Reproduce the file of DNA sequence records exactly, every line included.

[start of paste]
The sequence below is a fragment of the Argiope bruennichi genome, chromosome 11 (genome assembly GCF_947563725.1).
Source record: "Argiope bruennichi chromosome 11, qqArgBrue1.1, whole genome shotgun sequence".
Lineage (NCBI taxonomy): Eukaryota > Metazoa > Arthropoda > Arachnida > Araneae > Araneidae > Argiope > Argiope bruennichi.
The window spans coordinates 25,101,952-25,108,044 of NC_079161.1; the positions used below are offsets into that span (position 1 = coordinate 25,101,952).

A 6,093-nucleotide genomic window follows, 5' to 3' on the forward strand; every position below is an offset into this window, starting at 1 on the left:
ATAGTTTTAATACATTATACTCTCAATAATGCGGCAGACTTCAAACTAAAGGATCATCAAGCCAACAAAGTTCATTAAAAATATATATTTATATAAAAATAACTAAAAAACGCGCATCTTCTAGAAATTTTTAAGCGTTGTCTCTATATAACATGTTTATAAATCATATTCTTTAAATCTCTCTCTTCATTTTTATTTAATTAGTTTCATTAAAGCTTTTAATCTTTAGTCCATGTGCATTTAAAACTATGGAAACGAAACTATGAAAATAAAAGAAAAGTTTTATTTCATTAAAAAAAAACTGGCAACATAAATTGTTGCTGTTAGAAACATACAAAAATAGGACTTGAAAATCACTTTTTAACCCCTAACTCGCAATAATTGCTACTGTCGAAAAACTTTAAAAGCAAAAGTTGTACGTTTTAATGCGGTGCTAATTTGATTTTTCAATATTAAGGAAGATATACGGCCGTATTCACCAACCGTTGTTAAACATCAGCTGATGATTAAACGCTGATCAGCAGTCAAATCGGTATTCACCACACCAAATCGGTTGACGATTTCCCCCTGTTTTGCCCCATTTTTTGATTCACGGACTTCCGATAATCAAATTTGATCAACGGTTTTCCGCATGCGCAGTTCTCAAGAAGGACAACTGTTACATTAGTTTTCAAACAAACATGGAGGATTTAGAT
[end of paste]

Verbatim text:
The sequence below is a fragment of the Argiope bruennichi genome, chromosome 11 (genome assembly GCF_947563725.1).
Source record: "Argiope bruennichi chromosome 11, qqArgBrue1.1, whole genome shotgun sequence".
Lineage (NCBI taxonomy): Eukaryota > Metazoa > Arthropoda > Arachnida > Araneae > Araneidae > Argiope > Argiope bruennichi.
The window spans coordinates 25,101,952-25,108,044 of NC_079161.1; the positions used below are offsets into that span (position 1 = coordinate 25,101,952).

A 6,093-nucleotide genomic window follows, 5' to 3' on the forward strand; every position below is an offset into this window, starting at 1 on the left:
ATAGTTTTAATACATTATACTCTCAATAATGCGGCAGACTTCAAACTAAAGGATCATCAAGCCAACAAAGTTCATTAAAAATATATATTTATATAAAAATAACTAAAAAACGCGCATCTTCTAGAAATTTTTAAGCGTTGTCTCTATATAACATGTTTATAAATCATATTCTTTAAATCTCTCTCTTCATTTTTATTTAATTAGTTTCATTAAAGCTTTTAATCTTTAGTCCATGTGCATTTAAAACTATGGAAACGAAACTATGAAAATAAAAGAAAAGTTTTATTTCATTAAAAAAAAACTGGCAACATAAATTGTTGCTGTTAGAAACATACAAAAATAGGACTTGAAAATCACTTTTTAACCCCTAACTCGCAATAATTGCTACTGTCGAAAAACTTTAAAAGCAAAAGTTGTACGTTTTAATGCGGTGCTAATTTGATTTTTCAATATTAAGGAAGATATACGGCCGTATTCACCAACCGTTGTTAAACATCAGCTGATGATTAAACGCTGATCAGCAGTCAAATCGGTATTCACCACACCAAATCGGTTGACGATTTCCCCCTGTTTTGCCCCATTTTTTGATTCACGGACTTCCGATAATCAAATTTGATCAACGGTTTTCCGCATGCGCAGTTCTCAAGAAGGACAACTGTTACATTAGTTTTCAAACAAACATGGAGGATTTAGAT